Mergers and acquisitions of foreign firms hit an all-time high of 527 in fiscal 2013, breaking the previous record of 501 in fiscal 2012, a survey by M&A advisory Recof Corp. says.
Japanese M&As targeting Asian companies accounted for 226, or about 40 percent, of the deals, with firms in Southeast Asia rising sharply.
M&A deals in Thailand and Singapore nearly doubled to 28 and 20, respectively, while deals also rose in Indonesia and Vietnam.
Among the biggest was Bank of Tokyo-Mitsubishi UFJ’s acquisition of Bank of Ayudhya in Thailand for about 170 billion baht, or ¥536 billion.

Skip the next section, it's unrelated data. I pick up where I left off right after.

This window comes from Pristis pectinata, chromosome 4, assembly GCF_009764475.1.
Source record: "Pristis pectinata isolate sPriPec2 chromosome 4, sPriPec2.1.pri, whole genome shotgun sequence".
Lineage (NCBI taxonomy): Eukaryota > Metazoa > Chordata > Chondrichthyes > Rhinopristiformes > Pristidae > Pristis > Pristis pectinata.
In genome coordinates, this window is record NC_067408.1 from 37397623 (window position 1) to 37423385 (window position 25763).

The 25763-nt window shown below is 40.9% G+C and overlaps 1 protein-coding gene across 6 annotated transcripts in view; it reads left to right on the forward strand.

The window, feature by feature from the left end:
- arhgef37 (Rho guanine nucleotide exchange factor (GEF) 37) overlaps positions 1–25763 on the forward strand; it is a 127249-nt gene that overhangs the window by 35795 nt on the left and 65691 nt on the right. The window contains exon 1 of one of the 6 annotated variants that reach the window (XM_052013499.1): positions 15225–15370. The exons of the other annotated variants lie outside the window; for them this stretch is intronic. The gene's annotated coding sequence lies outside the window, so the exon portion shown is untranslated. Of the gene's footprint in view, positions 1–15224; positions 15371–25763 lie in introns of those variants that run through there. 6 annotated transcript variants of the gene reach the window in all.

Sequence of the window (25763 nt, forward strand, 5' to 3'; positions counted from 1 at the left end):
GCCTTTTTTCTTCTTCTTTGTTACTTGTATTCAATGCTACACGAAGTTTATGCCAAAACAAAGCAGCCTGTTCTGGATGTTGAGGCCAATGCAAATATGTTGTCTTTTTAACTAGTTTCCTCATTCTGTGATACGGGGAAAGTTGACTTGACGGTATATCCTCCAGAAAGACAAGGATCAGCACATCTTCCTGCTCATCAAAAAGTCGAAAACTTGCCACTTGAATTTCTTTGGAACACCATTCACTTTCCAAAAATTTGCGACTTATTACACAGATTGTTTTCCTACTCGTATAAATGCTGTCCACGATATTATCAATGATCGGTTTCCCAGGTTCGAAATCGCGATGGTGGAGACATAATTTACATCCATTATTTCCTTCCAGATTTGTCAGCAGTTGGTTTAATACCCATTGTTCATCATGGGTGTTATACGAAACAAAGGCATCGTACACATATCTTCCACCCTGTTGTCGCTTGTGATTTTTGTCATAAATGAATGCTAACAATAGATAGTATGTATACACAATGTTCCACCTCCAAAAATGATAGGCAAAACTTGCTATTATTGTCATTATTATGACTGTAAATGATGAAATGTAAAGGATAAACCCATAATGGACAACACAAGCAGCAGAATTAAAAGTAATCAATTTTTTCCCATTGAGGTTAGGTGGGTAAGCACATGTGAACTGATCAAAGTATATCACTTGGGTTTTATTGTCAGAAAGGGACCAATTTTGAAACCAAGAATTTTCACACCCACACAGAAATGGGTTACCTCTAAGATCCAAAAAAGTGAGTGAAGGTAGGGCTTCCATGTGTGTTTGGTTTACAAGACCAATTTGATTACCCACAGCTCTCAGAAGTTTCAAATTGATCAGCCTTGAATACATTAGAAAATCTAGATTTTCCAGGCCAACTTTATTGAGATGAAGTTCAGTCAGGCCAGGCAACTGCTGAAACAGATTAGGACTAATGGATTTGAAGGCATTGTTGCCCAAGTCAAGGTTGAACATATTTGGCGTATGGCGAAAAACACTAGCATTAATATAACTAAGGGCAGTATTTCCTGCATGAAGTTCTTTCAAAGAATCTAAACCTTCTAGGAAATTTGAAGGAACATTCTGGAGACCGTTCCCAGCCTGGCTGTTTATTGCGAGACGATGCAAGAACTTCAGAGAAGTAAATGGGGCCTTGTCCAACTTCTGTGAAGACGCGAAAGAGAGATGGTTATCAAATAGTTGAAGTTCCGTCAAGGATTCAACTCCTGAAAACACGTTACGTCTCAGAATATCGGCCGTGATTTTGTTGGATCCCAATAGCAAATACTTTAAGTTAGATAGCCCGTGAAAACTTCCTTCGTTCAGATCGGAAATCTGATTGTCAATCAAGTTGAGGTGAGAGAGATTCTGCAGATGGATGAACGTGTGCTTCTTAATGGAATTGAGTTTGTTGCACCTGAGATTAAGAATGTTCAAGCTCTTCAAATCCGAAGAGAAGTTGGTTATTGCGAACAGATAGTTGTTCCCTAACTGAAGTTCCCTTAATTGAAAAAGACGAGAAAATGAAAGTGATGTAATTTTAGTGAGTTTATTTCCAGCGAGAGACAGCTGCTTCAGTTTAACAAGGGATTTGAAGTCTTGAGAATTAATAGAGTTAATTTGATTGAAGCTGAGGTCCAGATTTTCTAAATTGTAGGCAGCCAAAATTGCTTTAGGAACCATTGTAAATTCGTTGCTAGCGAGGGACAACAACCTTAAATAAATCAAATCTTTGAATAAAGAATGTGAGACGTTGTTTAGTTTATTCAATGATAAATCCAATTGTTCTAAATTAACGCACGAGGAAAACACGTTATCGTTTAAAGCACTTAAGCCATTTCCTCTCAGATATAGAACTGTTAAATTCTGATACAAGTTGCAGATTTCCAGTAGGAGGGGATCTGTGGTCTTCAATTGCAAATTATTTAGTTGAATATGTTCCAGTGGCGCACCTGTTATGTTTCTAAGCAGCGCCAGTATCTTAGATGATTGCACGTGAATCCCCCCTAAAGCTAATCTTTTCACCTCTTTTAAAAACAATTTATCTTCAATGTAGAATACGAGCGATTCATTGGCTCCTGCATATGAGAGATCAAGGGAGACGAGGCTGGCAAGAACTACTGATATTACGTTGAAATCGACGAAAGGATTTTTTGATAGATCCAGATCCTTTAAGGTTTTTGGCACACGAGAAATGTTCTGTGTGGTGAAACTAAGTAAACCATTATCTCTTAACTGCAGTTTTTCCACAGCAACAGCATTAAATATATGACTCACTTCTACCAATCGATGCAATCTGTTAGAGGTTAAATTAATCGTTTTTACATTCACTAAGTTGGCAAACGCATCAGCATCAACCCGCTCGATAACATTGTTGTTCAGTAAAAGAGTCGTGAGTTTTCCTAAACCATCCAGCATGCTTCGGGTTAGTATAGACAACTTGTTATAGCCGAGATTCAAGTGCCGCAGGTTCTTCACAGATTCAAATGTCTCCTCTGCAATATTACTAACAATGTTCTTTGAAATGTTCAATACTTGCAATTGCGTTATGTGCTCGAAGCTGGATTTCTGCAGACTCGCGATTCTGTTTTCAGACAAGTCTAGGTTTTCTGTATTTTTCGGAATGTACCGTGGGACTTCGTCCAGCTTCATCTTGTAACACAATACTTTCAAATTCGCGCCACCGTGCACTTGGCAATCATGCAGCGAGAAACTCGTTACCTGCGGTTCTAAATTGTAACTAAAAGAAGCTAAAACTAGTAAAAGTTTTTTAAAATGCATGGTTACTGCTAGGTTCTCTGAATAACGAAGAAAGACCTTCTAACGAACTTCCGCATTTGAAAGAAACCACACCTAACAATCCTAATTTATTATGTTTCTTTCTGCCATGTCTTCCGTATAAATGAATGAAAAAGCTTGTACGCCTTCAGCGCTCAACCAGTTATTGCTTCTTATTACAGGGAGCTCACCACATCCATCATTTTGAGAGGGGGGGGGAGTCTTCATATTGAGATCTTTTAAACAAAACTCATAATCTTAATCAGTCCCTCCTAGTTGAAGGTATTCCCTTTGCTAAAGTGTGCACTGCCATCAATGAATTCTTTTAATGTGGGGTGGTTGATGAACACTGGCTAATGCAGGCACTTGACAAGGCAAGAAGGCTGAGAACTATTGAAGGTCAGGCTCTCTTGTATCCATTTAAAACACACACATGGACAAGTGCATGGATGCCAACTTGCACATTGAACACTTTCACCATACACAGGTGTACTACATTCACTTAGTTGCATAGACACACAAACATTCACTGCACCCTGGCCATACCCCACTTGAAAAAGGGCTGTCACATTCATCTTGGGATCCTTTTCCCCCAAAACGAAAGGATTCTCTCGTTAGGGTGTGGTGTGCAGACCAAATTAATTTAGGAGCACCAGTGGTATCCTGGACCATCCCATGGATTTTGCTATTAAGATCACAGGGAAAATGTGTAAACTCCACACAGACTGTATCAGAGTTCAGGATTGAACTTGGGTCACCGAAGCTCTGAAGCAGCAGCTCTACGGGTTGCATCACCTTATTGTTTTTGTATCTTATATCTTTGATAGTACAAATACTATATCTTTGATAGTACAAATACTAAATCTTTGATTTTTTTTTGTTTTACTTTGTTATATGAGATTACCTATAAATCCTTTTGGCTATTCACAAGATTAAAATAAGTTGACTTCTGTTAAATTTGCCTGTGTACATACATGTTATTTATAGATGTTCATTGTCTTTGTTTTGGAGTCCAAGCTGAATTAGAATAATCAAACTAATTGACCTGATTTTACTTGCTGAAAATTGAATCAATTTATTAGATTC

M&As targeting Chinese firms fell to 37, down three, the survey said. This was apparently because of fallout from strained ties between Japan and China.
Japanese M&As abroad have been on the rise since 2009, Recof said. The weakened yen has made overseas acquisitions costlier, but an official at a major brokerage house said trend is expected to continue, noting that foreign exchange rates are not a major factor affecting Japanese acquisition strategies abroad.
Daisuke Karakama, chief market economist at Mizuho Bank, said that an increasing number of Japanese firms may decide to buy foreign companies before the yen is weakened further.